The 21st Century Cures Act, also known as the Cures Act, provides the National Institutes of Health (NIH) with critical tools and resources to advance biomedical research across the spectrum, from foundational basic research studies to advanced clinical trials of promising new therapies. Both the U.S. House of Representatives and the Senate passed it with strong bipartisan support, and it became law on December 13, 2016.
Explore this issue:August 2017
The legislation provides $4.8 billion in funding to four highly innovative scientific initiatives over the next 10 years, including the All of Us Research Program, formerly known as the PMI Cohort Program ($1.45 billion), the Brain Research through Advancing Innovative Neurotechnologies (BRAIN) Initiative ($1.5 billion), Cancer Moonshot ($1.8 billion), and the Regenerative Medicine Innovation Project ($30 million) (See Table 1).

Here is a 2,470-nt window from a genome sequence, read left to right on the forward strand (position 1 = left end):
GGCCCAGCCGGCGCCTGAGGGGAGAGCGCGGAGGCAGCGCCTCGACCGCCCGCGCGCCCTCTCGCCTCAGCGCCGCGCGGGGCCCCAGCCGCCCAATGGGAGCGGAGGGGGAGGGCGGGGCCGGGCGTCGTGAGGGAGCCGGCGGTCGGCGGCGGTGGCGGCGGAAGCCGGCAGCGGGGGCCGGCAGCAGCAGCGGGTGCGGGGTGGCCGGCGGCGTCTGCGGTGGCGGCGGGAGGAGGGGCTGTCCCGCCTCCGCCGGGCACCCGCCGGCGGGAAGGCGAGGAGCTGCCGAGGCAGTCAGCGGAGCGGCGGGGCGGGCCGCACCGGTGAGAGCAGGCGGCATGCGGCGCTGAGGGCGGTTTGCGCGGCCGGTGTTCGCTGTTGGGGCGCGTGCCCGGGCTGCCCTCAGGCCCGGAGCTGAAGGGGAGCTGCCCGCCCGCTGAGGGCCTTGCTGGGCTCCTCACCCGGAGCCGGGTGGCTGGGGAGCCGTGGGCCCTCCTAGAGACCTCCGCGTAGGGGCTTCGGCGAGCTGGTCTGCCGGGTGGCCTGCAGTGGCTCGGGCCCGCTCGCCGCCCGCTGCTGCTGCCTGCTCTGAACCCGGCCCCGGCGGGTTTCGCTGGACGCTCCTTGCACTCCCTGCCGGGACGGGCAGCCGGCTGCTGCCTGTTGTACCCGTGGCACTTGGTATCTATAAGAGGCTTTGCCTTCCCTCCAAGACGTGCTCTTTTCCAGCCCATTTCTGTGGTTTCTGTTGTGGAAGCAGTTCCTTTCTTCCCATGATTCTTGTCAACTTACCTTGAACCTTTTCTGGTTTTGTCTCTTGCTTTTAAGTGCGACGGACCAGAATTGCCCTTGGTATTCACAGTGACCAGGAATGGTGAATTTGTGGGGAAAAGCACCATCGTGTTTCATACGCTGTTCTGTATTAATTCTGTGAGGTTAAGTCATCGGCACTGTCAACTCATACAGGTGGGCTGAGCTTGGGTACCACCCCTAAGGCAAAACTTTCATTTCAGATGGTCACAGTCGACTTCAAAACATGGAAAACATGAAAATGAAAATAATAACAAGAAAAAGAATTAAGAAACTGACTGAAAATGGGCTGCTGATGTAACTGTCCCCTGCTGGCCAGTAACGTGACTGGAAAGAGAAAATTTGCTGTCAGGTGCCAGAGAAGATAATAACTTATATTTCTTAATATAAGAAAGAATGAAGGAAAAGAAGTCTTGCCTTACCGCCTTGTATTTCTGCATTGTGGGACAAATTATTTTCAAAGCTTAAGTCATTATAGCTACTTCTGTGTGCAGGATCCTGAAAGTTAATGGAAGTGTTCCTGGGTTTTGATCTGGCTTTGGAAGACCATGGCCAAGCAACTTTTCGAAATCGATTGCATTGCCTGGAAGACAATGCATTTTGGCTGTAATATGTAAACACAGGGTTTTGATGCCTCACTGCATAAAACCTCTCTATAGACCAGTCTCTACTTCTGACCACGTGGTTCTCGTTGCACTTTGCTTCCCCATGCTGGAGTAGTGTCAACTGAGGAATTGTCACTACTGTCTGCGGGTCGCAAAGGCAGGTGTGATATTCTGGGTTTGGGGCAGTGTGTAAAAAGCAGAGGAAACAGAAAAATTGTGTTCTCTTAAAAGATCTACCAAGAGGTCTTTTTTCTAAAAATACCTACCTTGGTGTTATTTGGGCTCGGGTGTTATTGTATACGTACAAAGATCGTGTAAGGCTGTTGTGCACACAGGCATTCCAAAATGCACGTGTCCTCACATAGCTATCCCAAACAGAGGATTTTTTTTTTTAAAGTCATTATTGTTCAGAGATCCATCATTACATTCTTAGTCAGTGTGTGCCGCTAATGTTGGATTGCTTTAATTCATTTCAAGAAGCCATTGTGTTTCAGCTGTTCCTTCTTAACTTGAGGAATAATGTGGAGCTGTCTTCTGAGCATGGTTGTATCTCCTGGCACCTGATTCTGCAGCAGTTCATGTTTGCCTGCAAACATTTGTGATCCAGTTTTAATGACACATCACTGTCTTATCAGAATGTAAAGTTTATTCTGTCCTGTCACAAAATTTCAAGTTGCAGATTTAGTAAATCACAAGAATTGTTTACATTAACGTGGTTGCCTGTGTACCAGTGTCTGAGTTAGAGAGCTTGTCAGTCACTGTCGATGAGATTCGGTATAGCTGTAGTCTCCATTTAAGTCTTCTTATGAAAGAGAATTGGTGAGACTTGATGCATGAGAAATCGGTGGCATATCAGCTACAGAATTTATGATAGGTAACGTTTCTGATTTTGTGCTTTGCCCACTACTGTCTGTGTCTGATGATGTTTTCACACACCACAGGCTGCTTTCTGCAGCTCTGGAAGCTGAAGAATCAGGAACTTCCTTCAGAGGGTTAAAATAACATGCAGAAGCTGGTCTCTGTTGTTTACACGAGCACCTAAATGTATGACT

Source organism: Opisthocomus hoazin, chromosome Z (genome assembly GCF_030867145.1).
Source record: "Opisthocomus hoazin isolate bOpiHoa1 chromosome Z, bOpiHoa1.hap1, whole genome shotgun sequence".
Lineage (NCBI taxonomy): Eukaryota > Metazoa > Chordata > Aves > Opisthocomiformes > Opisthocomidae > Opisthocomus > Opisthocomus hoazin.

“Funding to the NIH has been one of the most critical drivers of improved health in the world,” said Joseph E. Kerschner, MD, professor of otolaryngology, microbiology, and immunology, dean of the School of Medicine, and executive vice president of the Medical College of Wisconsin in Milwaukee. “Virtually every disorder that an otolaryngologist comes into contact with has been altered, with improved patient outcomes, because of NIH-funded research. Specifically, the Cures Act includes increased funding to the NIH for cancer research—including cancer of the head and neck—which has the tremendous potential to make significant progress toward improved care and survival rates. Other areas of emphasis include funding for research in opioid use, behavioral health, and access to healthcare, which are critical areas impacting otolaryngologists and their patients.”